The Dittlinger legacy

By Tara V. Kohlenberg — Who would believe that a Union soldier residing in New Braunfels for a mere three months could leave a lasting mark on our city? Nicolaus Dittlinger did just that. In December of 1865, Nicolaus Dittlinger arrived in New Braunfels with his wife and youngest child,

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Weihnachtsmarkt supports Sophienburg

By Myra Lee Adams Goff This week the Sophienburg Museum and Archives will present a great shopping experience to the public. It’s called Weihnachtsmarkt, or Christmas Market, at the Civic Center. It begins Friday, Nov. 19th through Sunday, the 21st. The market offers 60 plus unique booths, plus Breakfast with

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Waggoners important to early New Braunfels transportation

(Encore presentation — Originally appeared February 8, 2011) By Myra Lee Adams Goff Waggoners or Teamsters were important to early New Braunfels. They not only led the wagon trains of the early German settlers but they hauled freight to and from the frontier, especially the Gulf coast. G. Fred Oheim,

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For the love of antlers

By Keva Hoffmann Boardman — This is the story of a boy born in Erbach, Hessen, Germany. It is about a boy who was fascinated with antlers. It is about that boy growing up and emigrating to Texas and creating his own future. Ernst Dosch was born in 1822. He

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New Braunfels forty-eighters

By Keva Hoffmann Boardman — The forty-eighters were refugees of the failed German Revolution of 1848. They were idealists. They fought to establish a liberal and unified Germany using liberty, democracy and unity as their main tenets. The designation “forty-eighter” excludes the hundreds of thousands who emigrated from 1848-1852 for

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Backroad bingo

By Tara V. Kohlenberg — After this past week’s historic Arctic storms Uri and Viola had us in winter lockdown, I jumped at the chance to go driving through the Comal countryside under the clear blue skies. It wasn’t just the sunshine and 70-degree temperatures that were so inviting. It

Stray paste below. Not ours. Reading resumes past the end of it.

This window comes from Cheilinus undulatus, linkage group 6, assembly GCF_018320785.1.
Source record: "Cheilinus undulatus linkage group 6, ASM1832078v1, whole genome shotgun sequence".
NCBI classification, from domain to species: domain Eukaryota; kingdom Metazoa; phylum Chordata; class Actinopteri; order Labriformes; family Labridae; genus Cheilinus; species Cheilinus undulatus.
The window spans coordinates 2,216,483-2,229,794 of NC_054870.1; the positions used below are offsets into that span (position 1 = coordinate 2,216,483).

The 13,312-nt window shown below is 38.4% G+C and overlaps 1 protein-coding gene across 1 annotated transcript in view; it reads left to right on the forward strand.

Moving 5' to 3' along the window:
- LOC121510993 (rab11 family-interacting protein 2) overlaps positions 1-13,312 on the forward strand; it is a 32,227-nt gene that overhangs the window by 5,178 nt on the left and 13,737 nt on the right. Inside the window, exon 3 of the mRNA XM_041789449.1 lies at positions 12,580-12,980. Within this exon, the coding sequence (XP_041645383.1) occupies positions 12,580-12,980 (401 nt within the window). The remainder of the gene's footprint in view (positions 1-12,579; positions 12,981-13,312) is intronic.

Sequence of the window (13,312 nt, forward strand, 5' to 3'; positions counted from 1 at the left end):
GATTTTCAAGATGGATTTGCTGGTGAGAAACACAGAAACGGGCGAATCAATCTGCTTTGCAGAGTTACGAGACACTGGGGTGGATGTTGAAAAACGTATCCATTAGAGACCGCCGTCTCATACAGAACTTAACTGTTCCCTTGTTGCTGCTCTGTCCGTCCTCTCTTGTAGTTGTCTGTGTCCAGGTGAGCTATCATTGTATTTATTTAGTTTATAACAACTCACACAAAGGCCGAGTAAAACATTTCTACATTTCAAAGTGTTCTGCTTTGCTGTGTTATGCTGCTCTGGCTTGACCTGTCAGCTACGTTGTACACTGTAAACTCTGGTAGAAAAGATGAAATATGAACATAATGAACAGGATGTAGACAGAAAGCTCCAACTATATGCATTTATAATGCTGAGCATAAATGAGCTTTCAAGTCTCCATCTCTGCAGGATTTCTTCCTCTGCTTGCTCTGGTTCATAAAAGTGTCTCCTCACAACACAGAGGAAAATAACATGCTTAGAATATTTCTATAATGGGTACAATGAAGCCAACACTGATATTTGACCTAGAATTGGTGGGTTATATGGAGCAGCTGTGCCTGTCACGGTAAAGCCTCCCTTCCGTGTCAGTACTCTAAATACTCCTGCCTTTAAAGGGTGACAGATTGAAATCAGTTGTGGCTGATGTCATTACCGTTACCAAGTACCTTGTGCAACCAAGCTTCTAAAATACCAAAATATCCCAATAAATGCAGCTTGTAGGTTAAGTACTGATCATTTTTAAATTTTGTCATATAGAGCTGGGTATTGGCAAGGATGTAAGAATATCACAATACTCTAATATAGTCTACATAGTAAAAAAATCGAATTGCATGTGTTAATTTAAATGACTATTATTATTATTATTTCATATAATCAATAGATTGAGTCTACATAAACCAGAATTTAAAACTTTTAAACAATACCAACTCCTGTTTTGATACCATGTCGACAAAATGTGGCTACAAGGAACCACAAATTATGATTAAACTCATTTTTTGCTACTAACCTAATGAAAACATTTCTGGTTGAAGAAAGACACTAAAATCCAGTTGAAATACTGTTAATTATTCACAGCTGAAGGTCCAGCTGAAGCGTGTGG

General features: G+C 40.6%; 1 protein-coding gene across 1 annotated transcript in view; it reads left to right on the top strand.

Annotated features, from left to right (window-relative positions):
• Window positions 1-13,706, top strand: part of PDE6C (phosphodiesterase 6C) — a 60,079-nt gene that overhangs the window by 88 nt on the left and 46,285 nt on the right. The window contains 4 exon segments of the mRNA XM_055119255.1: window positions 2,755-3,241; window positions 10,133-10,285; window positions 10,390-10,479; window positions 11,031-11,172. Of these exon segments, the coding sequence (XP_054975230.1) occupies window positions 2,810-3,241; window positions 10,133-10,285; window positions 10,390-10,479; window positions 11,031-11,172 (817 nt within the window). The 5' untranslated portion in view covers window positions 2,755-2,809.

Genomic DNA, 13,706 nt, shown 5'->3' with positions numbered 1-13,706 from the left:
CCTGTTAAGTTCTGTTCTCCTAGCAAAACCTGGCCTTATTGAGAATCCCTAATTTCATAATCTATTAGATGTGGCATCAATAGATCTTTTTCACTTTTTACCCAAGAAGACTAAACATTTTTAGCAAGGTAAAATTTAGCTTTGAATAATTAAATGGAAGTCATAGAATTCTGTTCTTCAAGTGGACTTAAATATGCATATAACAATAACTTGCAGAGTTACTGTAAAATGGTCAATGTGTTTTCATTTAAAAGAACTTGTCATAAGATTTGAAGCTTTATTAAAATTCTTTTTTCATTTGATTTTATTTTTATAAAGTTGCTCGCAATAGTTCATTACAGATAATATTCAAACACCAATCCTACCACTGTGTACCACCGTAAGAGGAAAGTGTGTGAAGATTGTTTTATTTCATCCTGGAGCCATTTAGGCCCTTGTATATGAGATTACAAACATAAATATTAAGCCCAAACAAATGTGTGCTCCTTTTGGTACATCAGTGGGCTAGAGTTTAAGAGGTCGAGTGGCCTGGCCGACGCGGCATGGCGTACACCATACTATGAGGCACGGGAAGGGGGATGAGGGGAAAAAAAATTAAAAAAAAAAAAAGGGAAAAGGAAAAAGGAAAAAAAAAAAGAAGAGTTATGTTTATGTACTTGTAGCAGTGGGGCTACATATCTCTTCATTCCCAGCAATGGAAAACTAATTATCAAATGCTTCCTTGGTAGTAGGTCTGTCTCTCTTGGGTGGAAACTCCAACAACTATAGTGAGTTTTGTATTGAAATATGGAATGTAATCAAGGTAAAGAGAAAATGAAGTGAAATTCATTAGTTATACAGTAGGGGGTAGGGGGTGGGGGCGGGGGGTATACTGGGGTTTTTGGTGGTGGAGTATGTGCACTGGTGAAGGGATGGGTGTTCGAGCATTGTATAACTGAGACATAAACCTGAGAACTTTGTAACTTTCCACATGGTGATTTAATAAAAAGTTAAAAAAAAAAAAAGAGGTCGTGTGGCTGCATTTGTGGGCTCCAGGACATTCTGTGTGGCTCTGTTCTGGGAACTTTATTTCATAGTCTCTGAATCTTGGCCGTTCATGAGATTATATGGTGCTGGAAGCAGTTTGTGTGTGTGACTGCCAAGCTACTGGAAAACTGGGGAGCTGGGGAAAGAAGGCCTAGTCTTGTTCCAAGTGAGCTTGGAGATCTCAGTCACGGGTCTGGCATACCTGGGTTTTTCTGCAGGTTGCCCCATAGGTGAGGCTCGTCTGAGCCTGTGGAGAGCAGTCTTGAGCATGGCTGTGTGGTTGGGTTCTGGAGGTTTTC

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Mammoth finds

By Keva Hoffmann Boardman – If you’ve ever looked at the mural “Lure of the Springs” on the Parks and Rec building in Landa Park, you will find it includes a mammoth. The Sophienburg has several prehistoric artifacts and one of them is a mammoth tooth. Cool. I wondered where

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Bridging the river

By Myra Lee Adams Goff — What story could be timelier than a story about bridges? The San Antonio Street Bridge, the main bridge across the Comal River linking New Braunfels to Comaltown, is undergoing massive renovations that will take almost two years to complete. Under the circumstances, detours have

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The story of the orphan photo album

By Tara V. Kohlenberg — This past weekend I attended a reunion of my husband’s family. I don’t know everyone and I don’t know the family history, so I found myself gravitating to “the old ones.” They are the ones who know the names of the faces in photos from

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The Friedrich brothers (Part 2)

By Keva Hoffman Boardman — I ended the last article talking about Oscar Friedrich, the brother of the old naturalist, Otto Friedrich. I continued looking into this family of naturalists, artists, and come to find out, big game hunters. Oscar’s son, was named Frederic Louis, but he went by the name

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